German state to ban CCS
July 18, 2012
By Argus Media
July 18, 2012, Hanover, Germany — The northern German state of Schleswig-Holstein is planning to pass a law banning the storage of carbon dioxide through carbon capture and sequestration (CCS) technology on its territory.
The new state government, which came to power last month, this week presented a bill for a “CCS law” to the state parliament, proposing to block any applications for storing carbon in the state.
The state is making use of its right to reject CCS based on a recently passed federal CCS law. “No-one in the state wants CCS — no party, and certainly not the citizens,” Schleswig-Holstein's energy transition and environment minister Robert Habeck said, adding: “CCS technology serves to justify the construction of new coal-fired power plants. But we do not need or want them for the energy transition.”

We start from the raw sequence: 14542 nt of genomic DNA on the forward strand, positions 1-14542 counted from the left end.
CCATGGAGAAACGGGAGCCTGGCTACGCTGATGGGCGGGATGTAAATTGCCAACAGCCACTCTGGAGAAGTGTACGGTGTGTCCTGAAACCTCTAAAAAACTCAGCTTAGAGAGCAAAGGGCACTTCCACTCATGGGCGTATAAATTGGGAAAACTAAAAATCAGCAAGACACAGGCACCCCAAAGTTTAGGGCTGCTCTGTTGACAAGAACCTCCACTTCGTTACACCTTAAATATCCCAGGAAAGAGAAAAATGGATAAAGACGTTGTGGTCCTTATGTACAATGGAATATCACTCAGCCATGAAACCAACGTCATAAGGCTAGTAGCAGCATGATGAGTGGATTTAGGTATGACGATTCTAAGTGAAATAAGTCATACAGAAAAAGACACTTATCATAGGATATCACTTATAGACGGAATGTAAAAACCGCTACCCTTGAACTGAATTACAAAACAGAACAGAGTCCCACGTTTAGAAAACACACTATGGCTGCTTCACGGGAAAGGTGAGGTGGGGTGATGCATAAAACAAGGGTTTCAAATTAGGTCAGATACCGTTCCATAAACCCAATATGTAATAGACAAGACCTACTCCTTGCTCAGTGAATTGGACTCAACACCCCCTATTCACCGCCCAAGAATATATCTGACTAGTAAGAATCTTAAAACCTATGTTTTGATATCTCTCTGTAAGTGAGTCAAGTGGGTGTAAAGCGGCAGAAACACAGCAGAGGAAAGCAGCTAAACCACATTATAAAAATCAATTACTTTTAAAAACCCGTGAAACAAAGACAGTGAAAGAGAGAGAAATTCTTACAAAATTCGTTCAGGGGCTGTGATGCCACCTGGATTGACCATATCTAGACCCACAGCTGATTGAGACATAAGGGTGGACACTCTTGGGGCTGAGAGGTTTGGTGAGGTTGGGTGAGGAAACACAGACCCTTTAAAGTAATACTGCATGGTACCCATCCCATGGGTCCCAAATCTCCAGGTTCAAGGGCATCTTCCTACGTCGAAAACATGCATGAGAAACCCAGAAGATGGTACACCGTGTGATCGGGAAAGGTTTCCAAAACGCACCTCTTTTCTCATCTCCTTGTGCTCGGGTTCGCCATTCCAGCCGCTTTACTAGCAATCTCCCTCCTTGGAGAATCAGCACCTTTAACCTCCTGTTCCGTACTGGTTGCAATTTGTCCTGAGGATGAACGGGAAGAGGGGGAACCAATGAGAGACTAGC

Schleswig-Holstein is viewed as one of the federal states with the biggest potential for carbon storage, together with Lower Saxony and Brandenburg. But Schleswig-Holstein's politicians — from all parties — have from the start been against allowing carbon storage in the state. When Germany's biggest coal-fired power generator RWE in 2008 planned to build a pipeline from a novel CCS power plant in North Rhine-Westphalia to Schleswig-Holstein to transport CCS, it met with such massive resistance from politicians and citizens that it gave up the plans in 2011.
Germany's CCS law was passed last month. The law gives the states the right to veto carbon storage on their territory, although the states must accept CCS pipelines within their borders leading to other regions.
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